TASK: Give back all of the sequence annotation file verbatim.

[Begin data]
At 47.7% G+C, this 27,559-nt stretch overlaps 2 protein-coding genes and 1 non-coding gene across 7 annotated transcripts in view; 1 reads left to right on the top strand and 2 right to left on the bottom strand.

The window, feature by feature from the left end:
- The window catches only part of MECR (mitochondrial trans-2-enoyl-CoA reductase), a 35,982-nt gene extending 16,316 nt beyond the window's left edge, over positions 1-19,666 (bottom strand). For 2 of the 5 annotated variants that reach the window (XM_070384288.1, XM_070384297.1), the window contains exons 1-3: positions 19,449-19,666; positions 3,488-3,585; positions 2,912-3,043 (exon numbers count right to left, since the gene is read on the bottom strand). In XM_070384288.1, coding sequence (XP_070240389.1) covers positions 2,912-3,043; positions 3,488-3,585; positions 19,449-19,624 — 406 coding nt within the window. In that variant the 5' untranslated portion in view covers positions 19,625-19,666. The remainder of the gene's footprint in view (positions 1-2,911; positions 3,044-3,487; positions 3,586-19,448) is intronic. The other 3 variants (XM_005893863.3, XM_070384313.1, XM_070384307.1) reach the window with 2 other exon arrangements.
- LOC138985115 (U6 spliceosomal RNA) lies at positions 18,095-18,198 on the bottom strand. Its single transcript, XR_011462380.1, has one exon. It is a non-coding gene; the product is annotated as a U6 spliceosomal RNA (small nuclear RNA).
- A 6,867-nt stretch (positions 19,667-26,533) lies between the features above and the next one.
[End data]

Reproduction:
At 47.7% G+C, this 27,559-nt stretch overlaps 2 protein-coding genes and 1 non-coding gene across 7 annotated transcripts in view; 1 reads left to right on the top strand and 2 right to left on the bottom strand.

The window, feature by feature from the left end:
- The window catches only part of MECR (mitochondrial trans-2-enoyl-CoA reductase), a 35,982-nt gene extending 16,316 nt beyond the window's left edge, over positions 1-19,666 (bottom strand). For 2 of the 5 annotated variants that reach the window (XM_070384288.1, XM_070384297.1), the window contains exons 1-3: positions 19,449-19,666; positions 3,488-3,585; positions 2,912-3,043 (exon numbers count right to left, since the gene is read on the bottom strand). In XM_070384288.1, coding sequence (XP_070240389.1) covers positions 2,912-3,043; positions 3,488-3,585; positions 19,449-19,624 — 406 coding nt within the window. In that variant the 5' untranslated portion in view covers positions 19,625-19,666. The remainder of the gene's footprint in view (positions 1-2,911; positions 3,044-3,487; positions 3,586-19,448) is intronic. The other 3 variants (XM_005893863.3, XM_070384313.1, XM_070384307.1) reach the window with 2 other exon arrangements.
- LOC138985115 (U6 spliceosomal RNA) lies at positions 18,095-18,198 on the bottom strand. Its single transcript, XR_011462380.1, has one exon. It is a non-coding gene; the product is annotated as a U6 spliceosomal RNA (small nuclear RNA).
- A 6,867-nt stretch (positions 19,667-26,533) lies between the features above and the next one.